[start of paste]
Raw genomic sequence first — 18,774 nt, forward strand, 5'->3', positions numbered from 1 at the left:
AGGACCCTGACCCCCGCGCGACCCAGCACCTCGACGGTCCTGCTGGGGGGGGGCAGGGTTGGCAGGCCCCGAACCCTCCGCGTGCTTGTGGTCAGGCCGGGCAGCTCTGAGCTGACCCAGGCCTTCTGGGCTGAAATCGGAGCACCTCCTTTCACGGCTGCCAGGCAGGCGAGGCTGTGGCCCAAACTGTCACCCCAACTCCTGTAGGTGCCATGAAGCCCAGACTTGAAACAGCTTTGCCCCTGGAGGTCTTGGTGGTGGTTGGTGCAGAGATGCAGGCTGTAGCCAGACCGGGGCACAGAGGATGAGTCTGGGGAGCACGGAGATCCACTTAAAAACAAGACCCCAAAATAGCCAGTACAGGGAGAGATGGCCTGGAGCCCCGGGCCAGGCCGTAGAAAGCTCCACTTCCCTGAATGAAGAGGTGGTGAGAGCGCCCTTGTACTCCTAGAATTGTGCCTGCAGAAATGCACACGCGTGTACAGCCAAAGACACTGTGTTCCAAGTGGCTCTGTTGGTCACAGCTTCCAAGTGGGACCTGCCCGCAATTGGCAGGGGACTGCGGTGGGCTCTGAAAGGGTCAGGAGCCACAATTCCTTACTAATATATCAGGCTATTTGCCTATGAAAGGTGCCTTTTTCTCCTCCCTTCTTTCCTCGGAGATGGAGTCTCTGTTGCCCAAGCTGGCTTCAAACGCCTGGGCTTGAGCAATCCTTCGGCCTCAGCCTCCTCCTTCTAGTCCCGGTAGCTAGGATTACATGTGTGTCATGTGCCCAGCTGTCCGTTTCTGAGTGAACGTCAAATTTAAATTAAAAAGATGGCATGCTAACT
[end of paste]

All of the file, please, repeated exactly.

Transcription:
Raw genomic sequence first — 18,774 nt, forward strand, 5'->3', positions numbered from 1 at the left:
AGGACCCTGACCCCCGCGCGACCCAGCACCTCGACGGTCCTGCTGGGGGGGGGCAGGGTTGGCAGGCCCCGAACCCTCCGCGTGCTTGTGGTCAGGCCGGGCAGCTCTGAGCTGACCCAGGCCTTCTGGGCTGAAATCGGAGCACCTCCTTTCACGGCTGCCAGGCAGGCGAGGCTGTGGCCCAAACTGTCACCCCAACTCCTGTAGGTGCCATGAAGCCCAGACTTGAAACAGCTTTGCCCCTGGAGGTCTTGGTGGTGGTTGGTGCAGAGATGCAGGCTGTAGCCAGACCGGGGCACAGAGGATGAGTCTGGGGAGCACGGAGATCCACTTAAAAACAAGACCCCAAAATAGCCAGTACAGGGAGAGATGGCCTGGAGCCCCGGGCCAGGCCGTAGAAAGCTCCACTTCCCTGAATGAAGAGGTGGTGAGAGCGCCCTTGTACTCCTAGAATTGTGCCTGCAGAAATGCACACGCGTGTACAGCCAAAGACACTGTGTTCCAAGTGGCTCTGTTGGTCACAGCTTCCAAGTGGGACCTGCCCGCAATTGGCAGGGGACTGCGGTGGGCTCTGAAAGGGTCAGGAGCCACAATTCCTTACTAATATATCAGGCTATTTGCCTATGAAAGGTGCCTTTTTCTCCTCCCTTCTTTCCTCGGAGATGGAGTCTCTGTTGCCCAAGCTGGCTTCAAACGCCTGGGCTTGAGCAATCCTTCGGCCTCAGCCTCCTCCTTCTAGTCCCGGTAGCTAGGATTACATGTGTGTCATGTGCCCAGCTGTCCGTTTCTGAGTGAACGTCAAATTTAAATTAAAAAGATGGCATGCTAACT